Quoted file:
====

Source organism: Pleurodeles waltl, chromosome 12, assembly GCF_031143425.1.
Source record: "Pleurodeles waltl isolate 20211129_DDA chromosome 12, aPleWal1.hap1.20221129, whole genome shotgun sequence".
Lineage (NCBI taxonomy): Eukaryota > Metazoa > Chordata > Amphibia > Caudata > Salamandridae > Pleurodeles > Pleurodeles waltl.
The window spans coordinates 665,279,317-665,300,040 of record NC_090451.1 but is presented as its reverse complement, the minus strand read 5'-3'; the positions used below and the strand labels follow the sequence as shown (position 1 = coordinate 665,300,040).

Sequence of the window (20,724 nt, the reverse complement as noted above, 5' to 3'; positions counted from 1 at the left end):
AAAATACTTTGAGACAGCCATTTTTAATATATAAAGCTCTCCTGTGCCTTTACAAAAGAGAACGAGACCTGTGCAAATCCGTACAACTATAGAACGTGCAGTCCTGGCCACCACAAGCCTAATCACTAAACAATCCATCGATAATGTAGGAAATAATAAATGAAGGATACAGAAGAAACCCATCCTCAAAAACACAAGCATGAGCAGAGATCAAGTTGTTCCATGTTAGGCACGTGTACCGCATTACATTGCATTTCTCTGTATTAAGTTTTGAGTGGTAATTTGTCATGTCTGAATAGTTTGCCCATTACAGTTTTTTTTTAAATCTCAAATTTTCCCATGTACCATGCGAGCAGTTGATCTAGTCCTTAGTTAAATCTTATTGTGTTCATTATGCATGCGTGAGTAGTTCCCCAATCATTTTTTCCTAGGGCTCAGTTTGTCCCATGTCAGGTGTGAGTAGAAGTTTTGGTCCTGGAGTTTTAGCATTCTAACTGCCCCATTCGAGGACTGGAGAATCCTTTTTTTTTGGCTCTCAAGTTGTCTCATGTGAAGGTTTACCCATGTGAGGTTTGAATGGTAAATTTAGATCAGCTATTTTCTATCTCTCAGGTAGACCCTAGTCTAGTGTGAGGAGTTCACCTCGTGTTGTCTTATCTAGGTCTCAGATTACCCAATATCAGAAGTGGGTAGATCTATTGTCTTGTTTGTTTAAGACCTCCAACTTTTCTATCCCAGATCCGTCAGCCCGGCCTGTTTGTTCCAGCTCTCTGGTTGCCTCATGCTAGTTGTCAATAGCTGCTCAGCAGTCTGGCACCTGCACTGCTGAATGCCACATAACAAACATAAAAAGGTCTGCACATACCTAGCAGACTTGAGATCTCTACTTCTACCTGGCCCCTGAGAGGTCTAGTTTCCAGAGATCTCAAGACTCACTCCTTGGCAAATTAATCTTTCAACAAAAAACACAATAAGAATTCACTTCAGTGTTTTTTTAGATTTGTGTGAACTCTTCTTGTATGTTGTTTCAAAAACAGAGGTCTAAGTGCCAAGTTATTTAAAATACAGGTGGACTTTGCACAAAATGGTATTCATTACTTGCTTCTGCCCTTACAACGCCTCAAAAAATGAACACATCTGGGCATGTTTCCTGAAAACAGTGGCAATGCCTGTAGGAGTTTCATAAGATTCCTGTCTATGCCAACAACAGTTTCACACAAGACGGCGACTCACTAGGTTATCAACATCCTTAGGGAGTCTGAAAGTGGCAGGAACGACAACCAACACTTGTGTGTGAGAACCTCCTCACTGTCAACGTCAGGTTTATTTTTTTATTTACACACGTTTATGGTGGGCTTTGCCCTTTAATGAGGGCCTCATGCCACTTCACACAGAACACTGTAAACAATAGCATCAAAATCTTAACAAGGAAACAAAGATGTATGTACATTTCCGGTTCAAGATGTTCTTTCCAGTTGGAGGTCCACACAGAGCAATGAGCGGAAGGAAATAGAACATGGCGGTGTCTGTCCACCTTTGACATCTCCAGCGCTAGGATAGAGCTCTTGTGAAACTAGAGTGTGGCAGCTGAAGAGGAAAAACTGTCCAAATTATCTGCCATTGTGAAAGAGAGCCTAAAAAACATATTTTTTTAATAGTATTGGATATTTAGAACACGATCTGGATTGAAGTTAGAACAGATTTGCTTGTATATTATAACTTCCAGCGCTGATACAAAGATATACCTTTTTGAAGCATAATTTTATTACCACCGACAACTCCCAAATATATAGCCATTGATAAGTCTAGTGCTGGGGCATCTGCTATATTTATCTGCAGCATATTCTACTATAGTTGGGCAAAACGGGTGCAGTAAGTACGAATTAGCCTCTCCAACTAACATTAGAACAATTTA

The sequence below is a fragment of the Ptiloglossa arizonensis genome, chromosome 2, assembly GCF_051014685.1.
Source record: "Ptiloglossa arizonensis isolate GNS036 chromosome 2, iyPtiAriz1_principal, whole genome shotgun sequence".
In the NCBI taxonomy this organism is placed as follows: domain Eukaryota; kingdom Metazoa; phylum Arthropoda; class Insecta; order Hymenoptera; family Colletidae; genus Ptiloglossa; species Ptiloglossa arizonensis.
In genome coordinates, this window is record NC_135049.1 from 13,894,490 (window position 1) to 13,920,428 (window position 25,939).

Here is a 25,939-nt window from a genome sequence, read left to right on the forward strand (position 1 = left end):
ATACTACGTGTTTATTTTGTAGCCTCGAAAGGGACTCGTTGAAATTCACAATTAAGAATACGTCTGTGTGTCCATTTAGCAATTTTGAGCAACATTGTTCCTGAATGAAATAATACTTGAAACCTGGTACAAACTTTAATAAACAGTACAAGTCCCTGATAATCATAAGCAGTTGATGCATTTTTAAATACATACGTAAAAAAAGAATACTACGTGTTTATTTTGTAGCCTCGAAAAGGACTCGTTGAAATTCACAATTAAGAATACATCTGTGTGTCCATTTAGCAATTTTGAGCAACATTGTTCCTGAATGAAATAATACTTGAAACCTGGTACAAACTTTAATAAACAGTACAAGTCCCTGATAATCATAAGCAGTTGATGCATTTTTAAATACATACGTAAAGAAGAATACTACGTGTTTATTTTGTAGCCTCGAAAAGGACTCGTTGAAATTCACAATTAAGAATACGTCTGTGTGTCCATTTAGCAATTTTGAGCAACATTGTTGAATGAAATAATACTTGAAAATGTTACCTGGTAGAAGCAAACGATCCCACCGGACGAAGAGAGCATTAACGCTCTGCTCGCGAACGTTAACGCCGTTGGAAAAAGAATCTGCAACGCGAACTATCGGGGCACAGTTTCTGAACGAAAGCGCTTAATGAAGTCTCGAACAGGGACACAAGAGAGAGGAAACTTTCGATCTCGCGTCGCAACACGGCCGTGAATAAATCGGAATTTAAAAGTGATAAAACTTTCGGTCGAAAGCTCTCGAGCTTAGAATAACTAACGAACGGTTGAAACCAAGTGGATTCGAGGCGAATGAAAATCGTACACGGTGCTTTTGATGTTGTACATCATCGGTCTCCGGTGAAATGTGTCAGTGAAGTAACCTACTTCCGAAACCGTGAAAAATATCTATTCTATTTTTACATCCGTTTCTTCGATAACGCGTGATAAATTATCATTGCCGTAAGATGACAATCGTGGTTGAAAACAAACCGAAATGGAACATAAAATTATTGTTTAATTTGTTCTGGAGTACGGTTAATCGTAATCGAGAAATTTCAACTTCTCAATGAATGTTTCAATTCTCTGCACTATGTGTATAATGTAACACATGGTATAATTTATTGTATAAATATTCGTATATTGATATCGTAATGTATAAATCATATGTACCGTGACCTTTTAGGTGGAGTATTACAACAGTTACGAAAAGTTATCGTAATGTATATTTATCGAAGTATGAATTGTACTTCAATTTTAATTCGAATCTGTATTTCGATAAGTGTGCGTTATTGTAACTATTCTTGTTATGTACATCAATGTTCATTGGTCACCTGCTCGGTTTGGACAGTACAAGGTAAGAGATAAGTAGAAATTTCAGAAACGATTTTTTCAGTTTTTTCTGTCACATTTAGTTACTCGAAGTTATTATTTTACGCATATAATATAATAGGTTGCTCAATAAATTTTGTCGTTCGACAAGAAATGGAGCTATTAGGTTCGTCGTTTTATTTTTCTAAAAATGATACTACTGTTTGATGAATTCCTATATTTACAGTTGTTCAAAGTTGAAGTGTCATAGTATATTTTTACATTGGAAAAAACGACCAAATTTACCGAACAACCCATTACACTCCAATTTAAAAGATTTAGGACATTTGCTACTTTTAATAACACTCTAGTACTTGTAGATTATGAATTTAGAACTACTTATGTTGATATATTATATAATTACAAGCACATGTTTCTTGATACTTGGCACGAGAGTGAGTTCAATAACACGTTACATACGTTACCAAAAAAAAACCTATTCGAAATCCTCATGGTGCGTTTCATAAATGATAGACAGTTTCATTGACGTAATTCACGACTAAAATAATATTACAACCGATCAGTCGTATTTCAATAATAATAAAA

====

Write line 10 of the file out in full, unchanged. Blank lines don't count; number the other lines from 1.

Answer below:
In genome coordinates, this window is record NC_135049.1 from 13,894,490 (window position 1) to 13,920,428 (window position 25,939).